Tron Theatre, Glasgow, until Sat 26 May 0000

Martin McDonagh’s dark comedy is as sneaky a piece of theatre as you’re likely to see this year. For much of its length it reassures you with a succession of well-realised pleasantries, calling on such old familiars as the sitcom and romantic drama from the 19th century, before finally eschewing these vehicles in favour of something much darker and more disturbing.

We’re presented with the story of Maureen (Anne Marie Timoney), a 40-year-old spinster living in a pit of a cottage in rural Ireland, where the mandatory pictures of Kennedys are surrounded by the grotty bric-a- brac of years of accumulated squalor. Her plans for escape from her demanding mother, Mag (Una McLean), are constantly foiled by the cunning, carping old biddy, and amid the talk of Kimberley biscuits, Aussie soaps and pisspots emptied in the sink, it presents us with a familiar old chestnut, a kind of O’Sfeptoe And Daughter.

With the entry of Ray (John Kielty) with news of a wake to which both are invited another possibility is


Traverse Theatre, Edinburgh, Thu 7—Sat 9 Jun.

Lewis Howden comes to grips with Anne Marie Timoney

presented, and after an unsuccessful attempt at a cover-up by Mag, Maureen makes away for the night. Later, she brings Ray’s big brother Pato (Lewis Howden) home and, after a night of how do you do, the two make plans for escape to Britain or America. Mag’s later attempts to scupper this bring the play into some unexpectedly cruel and ugly territory.

Iain Heggie directs all of this with a deft intelligence, always allowing us to see the spiteful subtext. He’s helped by strong performances by Timoney and McLean, whose early exchanges of discourtesies give the audience plenty to chortle at. The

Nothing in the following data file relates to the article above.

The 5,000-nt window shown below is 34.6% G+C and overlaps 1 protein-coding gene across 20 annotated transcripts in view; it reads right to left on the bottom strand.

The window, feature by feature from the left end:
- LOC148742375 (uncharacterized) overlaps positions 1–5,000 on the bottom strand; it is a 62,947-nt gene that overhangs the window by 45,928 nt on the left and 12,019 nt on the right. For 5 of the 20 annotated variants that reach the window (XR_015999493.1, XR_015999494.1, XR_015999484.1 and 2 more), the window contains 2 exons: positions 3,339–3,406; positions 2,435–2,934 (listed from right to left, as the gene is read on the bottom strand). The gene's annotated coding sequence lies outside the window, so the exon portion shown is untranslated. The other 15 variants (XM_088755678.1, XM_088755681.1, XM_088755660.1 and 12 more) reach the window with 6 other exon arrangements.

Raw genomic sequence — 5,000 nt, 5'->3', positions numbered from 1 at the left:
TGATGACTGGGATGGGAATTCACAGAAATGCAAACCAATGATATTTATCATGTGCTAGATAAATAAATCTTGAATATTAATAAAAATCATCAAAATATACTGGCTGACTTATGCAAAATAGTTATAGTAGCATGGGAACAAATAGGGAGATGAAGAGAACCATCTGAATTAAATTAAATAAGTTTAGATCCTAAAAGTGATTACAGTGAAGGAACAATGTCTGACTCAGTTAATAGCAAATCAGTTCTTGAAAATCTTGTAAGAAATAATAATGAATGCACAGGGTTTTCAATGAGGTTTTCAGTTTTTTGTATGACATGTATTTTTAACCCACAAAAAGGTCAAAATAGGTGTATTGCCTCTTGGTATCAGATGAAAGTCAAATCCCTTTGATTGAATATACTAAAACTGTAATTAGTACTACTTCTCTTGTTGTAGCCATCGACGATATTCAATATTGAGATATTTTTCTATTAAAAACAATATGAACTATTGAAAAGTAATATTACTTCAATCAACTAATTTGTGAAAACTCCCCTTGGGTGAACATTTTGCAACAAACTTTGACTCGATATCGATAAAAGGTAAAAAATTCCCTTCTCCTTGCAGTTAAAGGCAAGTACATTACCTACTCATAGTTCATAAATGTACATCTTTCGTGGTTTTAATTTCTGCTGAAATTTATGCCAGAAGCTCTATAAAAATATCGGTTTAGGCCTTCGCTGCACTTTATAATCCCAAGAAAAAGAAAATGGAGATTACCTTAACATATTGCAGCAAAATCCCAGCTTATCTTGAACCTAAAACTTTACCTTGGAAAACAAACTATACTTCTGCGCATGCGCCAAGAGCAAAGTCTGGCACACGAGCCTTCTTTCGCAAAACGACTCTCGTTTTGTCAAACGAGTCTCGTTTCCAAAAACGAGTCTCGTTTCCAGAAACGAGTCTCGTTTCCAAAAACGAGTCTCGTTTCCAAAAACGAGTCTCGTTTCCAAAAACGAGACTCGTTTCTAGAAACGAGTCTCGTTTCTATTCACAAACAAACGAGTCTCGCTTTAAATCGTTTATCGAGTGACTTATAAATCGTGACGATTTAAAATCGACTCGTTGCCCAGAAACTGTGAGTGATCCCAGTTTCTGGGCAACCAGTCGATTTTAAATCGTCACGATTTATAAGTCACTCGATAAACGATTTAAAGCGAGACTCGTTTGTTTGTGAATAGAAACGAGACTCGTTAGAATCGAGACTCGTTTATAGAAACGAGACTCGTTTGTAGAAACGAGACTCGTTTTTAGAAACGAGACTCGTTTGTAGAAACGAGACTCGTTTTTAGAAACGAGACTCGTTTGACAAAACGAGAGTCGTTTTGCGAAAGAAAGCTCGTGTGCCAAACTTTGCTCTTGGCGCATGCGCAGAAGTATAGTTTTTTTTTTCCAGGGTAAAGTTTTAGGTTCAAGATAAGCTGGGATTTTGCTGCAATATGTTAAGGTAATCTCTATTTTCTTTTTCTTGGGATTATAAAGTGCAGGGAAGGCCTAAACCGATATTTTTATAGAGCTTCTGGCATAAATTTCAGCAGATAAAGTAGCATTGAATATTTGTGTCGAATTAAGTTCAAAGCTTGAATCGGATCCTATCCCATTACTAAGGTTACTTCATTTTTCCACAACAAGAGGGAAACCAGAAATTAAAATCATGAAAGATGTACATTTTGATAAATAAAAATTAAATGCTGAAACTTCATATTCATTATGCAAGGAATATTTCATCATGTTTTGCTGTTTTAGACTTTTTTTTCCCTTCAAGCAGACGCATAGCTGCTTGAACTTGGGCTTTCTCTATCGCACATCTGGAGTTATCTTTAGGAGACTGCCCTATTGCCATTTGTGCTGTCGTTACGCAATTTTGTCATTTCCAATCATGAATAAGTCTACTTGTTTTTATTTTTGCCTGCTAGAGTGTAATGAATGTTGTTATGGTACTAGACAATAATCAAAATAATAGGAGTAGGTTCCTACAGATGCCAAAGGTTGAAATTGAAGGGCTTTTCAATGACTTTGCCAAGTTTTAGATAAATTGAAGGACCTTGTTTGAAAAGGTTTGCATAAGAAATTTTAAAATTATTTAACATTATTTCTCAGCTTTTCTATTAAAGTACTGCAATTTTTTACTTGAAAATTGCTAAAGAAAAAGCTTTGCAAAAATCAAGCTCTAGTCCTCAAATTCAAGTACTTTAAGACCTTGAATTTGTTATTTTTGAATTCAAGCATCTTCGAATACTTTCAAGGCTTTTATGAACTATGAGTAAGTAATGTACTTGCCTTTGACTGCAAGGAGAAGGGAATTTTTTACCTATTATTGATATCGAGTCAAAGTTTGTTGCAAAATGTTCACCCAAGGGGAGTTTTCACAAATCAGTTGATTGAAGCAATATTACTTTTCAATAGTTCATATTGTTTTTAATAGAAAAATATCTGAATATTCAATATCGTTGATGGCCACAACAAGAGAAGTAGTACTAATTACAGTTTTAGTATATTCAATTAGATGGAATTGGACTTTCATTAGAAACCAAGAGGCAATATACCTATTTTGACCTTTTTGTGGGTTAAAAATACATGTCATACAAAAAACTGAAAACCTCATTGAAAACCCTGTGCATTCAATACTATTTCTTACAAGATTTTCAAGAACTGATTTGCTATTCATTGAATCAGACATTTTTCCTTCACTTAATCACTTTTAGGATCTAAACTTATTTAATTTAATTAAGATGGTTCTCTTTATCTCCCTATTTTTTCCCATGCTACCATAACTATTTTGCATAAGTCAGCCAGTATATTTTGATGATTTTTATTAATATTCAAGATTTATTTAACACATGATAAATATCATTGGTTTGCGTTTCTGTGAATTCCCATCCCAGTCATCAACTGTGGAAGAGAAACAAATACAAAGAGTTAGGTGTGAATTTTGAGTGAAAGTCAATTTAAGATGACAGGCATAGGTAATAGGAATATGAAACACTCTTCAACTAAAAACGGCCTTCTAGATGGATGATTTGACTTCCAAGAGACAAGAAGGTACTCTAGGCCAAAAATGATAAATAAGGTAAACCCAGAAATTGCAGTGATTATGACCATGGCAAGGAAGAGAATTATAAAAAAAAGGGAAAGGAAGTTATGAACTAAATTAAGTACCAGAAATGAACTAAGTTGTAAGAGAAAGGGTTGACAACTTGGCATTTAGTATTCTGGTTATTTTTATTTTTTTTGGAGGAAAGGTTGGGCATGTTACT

director allows all the well-made- play conventions of purloined letters and coincidental meetings to speak for themselves, before springing his trap with late sequences of hideous domestic abuse, of violence accomplished with the accoutrements of everyday life.

This powerful piece of theatre is authenticated by its attention to detail, accumulating tiny observations of quotidian reality to a strange and disorientating effect, and leaving us with the feeling that there’s enough ghastliness in the ordinary to prevent us seeking it in the sensational. (Steve Cramer)


Mitchell Theatre, Glasgow, until Wed 30 May .0

There's something about a country song, with its storytelling and emotional pull. that sweeps you up in its arms. Likewise. there's something about the structured. formulaic rhythm of linedancing that snaps you up in its jaws. If you've ever found yourself drawn in by either of these song and dance artforms. then chances are you'll get a kick out of this new comedy musical.

The debut offering from Glasgow taxi driver. David Branch. Linedance Frenzy is a lighthearted insight into the inexhaustible passion which drives hardcore linedance fans and the neglect felt by those left at home twiddling their thumbs rather than their toes.

Stalwart country band Trampas provide a live musical accompaniment which, along with accomplished performances from the central characters. gives the show